Thursday, February 28, 2013

Not So Fast

The first leg of the 2013 spring trip just got a little bit shorter...but maybe not in games The 4-game series between Lake Erie and the University of Charleston scheduled for this weekend will get started a day later as Saturday's double header has been cancelled due to weather concerns. The forecast was calling for possible snow and a high of 33 degrees. Sunday doesn't look much better but at least it provides some hope. There is a chance the two games scheduled for Saturday may be rescheduled for Monday, but everything is up in the air at this point.

Lake Erie has made the trip to Charleston since 2009 and has gone 5-3 in 8 games against the Golden Eagles. The impact of the weather is nothing new to this series. In 2011, the Storm won a weather-shortened game in the nightcap of a twin bill, 13-9. The game ended after a delay of 53 minutes during the 6th inning, after it began to hail at Power Park. Check out some video from the dugout during the delay. For the full video archive, check out

The remainder of the spring trip is still on as scheduled but if games are lost due to weather, there is the possibility of adding a few more to the latter part of the trip. Stay current by following the Storm on Twitter @lecsports and by visiting

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Friday, February 22, 2013

The First Pitch

The season officially began with today's first pitch. Not the first pitch that was lined by Josh Hudeck off the leg of Southern Indiana's starting pitcher, but the one that took place a few hundred miles away. The pitch had some carry, stretching from the Queen City of Cincinnati to the Osborne Center in Painesville.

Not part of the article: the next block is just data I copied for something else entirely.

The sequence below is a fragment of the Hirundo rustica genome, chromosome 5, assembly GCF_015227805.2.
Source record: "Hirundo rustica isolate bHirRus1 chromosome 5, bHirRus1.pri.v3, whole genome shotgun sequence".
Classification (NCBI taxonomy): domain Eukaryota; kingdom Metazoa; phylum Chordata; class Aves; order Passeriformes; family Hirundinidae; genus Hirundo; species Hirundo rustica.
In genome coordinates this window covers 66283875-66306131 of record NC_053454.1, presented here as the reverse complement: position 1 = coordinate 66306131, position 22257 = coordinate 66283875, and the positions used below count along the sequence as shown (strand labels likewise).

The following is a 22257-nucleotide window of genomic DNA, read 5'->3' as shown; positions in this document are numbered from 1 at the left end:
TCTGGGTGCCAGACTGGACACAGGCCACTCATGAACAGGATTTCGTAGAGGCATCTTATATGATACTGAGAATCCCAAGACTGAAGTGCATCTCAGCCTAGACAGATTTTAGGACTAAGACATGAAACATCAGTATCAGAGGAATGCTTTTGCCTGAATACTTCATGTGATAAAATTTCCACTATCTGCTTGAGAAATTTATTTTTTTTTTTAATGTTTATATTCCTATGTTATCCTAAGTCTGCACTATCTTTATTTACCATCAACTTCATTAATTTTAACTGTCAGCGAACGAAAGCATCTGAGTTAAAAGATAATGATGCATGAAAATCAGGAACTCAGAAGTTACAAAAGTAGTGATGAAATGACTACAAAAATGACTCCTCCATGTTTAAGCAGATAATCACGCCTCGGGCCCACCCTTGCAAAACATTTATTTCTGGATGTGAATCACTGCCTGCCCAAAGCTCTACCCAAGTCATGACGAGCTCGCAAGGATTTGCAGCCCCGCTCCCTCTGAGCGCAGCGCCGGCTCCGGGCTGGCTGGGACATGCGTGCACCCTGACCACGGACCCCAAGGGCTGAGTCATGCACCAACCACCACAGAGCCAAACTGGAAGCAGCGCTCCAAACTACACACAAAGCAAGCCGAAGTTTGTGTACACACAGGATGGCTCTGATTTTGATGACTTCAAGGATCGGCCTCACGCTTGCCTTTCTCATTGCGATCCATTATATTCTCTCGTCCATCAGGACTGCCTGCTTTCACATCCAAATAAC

Today was an emotional day for those dawning the green and white, but there are a lot more people than just those in uniform that were effected by that first pitch. The significance of the first pitch goes beyond baseball and it connects everyone who was involved in the healing process. There were so many people who have reached out to the Storm baseball program and been there in our time of need, whom we are eternally grateful. So this video is for them as well. I would like to thank everyone who has been there for the Storm program and its players, coaches, and their families. Here's to a great 2013! Play Ball and PRESS ON!

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Thursday, February 21, 2013

Glove...Check. Bat...Check. Spikes...Check.

I woke up a little after 5:30 this morning and reluctantly looked out my window, wondering how long it would take me to shovel the drive. After a Spring Training full of early wake-up calls, 5:30 is now routine and 6:15 is sleeping in. Today would require minimal work outside as there may have been half an inch, which was mostly a result of the wind blowing snow from the piles formed yesterday onto the driveway. Relieved, I went downstairs to eat some breakfast only to remember I finished off the box of Frosted Flakes a day earlier. So I skipped breakfast for now, I'd probably grab a protein bar when I filled up for gas for the third time this week! No matter, we are leaving today as tomorrow is Opening Day!